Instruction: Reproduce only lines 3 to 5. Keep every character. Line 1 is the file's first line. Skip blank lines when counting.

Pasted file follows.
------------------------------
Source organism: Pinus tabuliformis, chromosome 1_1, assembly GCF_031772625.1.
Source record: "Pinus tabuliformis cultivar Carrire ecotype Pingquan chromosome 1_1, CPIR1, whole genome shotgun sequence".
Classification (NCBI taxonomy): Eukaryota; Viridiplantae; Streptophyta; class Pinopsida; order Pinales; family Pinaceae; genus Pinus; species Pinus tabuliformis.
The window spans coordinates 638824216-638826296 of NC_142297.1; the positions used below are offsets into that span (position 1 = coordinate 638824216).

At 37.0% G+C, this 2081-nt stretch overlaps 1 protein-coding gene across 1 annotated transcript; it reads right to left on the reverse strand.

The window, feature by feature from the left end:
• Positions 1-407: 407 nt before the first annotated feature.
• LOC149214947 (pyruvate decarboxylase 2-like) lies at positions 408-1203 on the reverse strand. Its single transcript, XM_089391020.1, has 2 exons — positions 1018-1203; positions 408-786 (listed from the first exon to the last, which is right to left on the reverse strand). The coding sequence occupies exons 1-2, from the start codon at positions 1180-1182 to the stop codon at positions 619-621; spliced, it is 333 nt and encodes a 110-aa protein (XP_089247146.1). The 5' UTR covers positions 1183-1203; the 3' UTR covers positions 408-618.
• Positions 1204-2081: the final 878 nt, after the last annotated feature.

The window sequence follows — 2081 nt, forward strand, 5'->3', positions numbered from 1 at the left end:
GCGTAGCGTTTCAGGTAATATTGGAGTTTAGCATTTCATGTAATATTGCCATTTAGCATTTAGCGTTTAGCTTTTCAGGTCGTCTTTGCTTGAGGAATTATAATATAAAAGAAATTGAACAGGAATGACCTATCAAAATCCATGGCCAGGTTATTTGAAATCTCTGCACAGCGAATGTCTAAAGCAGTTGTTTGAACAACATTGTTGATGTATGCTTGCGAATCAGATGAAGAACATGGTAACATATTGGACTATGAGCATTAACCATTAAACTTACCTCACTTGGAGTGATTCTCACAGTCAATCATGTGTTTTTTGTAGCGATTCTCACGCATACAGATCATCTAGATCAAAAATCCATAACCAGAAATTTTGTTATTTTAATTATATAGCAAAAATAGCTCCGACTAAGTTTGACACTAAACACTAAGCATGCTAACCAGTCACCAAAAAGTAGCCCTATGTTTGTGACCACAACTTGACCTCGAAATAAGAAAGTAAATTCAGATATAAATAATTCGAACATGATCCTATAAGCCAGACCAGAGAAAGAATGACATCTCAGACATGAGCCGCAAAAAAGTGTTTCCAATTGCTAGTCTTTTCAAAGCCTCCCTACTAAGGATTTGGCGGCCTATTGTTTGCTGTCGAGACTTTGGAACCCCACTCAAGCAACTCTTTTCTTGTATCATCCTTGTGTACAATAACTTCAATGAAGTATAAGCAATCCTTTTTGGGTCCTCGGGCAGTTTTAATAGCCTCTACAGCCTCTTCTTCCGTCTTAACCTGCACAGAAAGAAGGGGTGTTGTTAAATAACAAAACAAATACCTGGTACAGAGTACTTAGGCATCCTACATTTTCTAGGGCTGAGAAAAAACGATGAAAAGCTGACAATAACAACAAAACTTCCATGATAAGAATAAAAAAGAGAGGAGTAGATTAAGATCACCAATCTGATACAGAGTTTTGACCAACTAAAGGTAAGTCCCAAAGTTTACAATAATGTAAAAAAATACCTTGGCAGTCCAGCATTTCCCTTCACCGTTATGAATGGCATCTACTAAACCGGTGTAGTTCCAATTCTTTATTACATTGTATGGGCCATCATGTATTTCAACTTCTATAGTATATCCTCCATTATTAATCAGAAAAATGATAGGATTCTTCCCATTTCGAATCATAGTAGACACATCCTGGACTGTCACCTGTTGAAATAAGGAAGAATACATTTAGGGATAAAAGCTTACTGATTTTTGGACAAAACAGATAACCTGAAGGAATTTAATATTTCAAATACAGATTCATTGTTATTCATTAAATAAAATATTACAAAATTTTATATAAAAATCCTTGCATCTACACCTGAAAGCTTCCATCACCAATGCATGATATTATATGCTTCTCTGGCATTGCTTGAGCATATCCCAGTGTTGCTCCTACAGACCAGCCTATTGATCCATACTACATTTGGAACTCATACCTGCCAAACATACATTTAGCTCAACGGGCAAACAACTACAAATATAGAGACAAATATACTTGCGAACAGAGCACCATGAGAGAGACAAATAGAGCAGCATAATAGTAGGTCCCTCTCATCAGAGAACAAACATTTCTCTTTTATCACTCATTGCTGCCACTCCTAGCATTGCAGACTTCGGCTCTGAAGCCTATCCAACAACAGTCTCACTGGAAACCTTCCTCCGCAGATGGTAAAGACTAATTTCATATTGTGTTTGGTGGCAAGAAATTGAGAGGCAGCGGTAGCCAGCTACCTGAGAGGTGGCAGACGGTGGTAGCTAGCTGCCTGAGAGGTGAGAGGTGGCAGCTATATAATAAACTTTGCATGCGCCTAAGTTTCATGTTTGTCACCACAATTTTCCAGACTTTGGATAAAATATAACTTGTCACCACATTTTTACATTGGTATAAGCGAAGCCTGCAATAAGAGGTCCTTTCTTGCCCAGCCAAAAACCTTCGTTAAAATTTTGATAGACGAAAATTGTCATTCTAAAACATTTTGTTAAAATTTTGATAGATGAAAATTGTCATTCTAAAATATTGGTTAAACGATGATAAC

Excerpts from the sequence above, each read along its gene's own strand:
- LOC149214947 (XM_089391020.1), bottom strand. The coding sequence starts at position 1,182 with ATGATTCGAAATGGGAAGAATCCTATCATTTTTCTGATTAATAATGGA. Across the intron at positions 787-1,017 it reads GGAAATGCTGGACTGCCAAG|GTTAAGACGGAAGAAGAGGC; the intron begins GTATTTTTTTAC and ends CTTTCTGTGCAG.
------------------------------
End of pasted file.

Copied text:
Classification (NCBI taxonomy): Eukaryota; Viridiplantae; Streptophyta; class Pinopsida; order Pinales; family Pinaceae; genus Pinus; species Pinus tabuliformis.
The window spans coordinates 638824216-638826296 of NC_142297.1; the positions used below are offsets into that span (position 1 = coordinate 638824216).

At 37.0% G+C, this 2081-nt stretch overlaps 1 protein-coding gene across 1 annotated transcript; it reads right to left on the reverse strand.